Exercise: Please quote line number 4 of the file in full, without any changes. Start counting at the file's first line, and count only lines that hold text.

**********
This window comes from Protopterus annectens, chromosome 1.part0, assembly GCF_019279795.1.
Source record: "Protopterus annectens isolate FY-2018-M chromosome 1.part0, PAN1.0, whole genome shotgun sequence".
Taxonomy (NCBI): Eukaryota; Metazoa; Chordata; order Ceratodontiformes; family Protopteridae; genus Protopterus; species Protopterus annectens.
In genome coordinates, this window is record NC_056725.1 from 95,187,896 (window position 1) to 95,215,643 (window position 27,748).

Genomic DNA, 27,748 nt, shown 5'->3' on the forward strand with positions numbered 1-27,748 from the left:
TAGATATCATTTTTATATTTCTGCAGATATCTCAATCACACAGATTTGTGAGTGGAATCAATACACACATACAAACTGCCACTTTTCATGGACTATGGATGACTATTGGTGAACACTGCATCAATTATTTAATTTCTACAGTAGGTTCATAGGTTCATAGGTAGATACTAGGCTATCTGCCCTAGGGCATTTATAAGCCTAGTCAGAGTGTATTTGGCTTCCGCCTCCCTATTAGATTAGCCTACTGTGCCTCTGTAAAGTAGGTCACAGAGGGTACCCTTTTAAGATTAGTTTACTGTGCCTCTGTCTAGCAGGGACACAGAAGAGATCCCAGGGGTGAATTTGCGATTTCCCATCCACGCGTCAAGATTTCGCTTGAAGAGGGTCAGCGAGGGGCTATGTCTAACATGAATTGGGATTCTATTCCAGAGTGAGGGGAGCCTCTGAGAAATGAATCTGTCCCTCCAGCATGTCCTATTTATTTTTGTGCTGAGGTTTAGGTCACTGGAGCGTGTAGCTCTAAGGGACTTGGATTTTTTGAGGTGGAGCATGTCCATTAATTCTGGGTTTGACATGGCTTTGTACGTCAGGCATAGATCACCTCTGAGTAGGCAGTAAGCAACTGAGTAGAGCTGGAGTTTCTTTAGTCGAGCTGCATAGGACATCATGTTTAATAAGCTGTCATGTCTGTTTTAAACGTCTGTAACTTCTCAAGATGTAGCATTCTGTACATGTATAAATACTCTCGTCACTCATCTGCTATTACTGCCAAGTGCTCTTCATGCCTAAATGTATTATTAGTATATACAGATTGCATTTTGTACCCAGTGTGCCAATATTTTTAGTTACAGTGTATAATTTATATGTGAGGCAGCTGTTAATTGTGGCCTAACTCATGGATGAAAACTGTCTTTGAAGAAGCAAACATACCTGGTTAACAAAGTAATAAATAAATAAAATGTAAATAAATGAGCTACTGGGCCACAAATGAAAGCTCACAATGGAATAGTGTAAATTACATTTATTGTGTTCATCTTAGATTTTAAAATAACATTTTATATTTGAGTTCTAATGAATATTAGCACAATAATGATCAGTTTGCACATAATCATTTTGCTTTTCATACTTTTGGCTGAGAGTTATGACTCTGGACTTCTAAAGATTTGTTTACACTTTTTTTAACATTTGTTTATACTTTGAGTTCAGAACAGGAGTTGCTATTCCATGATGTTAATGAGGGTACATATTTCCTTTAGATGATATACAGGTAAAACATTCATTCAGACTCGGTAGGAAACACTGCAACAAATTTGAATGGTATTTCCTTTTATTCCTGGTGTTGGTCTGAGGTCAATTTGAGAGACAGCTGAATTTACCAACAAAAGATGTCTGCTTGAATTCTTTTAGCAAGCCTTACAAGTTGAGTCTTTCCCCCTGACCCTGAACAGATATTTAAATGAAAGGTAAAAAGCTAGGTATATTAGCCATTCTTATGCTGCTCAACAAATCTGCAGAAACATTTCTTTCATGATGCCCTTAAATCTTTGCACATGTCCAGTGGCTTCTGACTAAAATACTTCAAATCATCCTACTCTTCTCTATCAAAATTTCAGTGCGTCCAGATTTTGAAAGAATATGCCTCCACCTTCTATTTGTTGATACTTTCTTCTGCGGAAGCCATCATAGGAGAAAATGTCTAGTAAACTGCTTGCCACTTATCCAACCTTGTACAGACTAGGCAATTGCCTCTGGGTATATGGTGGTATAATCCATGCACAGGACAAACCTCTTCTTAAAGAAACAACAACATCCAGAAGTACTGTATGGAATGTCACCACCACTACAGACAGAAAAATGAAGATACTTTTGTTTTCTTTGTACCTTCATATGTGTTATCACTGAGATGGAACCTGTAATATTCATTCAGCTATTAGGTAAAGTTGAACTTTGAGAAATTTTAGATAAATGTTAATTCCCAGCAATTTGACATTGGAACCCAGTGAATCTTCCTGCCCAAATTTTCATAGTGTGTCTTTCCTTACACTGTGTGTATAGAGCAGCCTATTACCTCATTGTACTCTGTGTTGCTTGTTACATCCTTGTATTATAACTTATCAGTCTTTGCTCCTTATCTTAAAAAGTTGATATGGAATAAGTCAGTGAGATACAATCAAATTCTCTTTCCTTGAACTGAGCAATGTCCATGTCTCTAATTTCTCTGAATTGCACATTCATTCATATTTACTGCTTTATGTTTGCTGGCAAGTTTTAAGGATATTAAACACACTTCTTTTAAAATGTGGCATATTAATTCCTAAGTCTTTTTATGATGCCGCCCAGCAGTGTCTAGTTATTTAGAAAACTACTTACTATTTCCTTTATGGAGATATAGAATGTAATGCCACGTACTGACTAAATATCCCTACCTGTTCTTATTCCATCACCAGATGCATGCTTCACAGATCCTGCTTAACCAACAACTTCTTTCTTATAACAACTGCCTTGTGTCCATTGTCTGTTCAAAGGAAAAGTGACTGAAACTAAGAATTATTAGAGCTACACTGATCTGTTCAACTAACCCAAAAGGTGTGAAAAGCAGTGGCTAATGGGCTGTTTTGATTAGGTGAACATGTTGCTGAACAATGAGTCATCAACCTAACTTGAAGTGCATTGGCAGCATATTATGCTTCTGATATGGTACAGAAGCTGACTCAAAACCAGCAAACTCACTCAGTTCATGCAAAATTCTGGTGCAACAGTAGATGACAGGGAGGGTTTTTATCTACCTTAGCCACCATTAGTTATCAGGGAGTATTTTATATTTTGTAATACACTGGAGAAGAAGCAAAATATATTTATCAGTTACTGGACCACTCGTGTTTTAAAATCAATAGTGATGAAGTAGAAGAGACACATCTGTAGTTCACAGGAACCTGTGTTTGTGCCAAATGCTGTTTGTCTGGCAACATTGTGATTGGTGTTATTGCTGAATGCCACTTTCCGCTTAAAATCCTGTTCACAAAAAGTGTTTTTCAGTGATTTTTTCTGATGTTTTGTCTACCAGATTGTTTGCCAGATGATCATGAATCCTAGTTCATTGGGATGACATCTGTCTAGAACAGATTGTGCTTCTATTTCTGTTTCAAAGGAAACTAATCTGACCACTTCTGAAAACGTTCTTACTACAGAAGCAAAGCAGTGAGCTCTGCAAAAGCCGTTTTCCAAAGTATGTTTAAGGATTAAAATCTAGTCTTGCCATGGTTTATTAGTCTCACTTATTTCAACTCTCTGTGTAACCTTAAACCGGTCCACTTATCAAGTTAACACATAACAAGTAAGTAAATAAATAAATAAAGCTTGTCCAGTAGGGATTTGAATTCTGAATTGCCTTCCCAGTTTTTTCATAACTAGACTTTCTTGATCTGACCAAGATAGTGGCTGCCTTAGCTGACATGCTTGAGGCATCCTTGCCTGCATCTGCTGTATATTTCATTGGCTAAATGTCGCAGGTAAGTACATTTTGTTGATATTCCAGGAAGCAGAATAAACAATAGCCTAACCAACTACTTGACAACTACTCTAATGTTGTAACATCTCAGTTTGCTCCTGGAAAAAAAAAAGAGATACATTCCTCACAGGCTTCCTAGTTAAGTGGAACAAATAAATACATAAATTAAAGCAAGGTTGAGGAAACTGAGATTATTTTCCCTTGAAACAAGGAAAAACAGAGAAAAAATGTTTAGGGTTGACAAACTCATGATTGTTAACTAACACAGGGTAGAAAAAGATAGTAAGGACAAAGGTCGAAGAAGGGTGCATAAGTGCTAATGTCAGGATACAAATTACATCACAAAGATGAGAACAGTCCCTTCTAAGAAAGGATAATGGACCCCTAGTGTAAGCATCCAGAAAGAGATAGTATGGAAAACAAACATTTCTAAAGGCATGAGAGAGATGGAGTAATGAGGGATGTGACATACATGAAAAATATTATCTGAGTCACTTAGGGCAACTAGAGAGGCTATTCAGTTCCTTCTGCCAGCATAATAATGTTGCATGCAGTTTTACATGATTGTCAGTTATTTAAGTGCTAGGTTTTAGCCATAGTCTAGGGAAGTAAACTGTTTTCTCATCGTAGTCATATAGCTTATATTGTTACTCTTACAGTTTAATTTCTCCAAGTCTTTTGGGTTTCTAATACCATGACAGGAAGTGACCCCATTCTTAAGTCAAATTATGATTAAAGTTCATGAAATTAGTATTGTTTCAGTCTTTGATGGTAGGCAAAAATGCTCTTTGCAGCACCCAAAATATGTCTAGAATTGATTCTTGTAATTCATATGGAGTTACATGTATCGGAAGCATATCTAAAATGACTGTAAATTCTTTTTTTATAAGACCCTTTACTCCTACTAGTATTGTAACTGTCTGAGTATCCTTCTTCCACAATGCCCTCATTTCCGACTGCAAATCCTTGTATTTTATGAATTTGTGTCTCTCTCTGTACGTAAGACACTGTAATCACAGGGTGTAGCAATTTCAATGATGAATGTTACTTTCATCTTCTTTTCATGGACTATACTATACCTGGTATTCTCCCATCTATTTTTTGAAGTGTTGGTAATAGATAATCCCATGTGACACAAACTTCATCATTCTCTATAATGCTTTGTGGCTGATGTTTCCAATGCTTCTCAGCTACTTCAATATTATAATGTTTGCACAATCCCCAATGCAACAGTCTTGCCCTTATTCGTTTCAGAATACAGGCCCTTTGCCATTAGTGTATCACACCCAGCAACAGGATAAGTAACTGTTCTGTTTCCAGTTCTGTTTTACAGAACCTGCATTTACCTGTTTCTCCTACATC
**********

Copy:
In genome coordinates, this window is record NC_056725.1 from 95,187,896 (window position 1) to 95,215,643 (window position 27,748).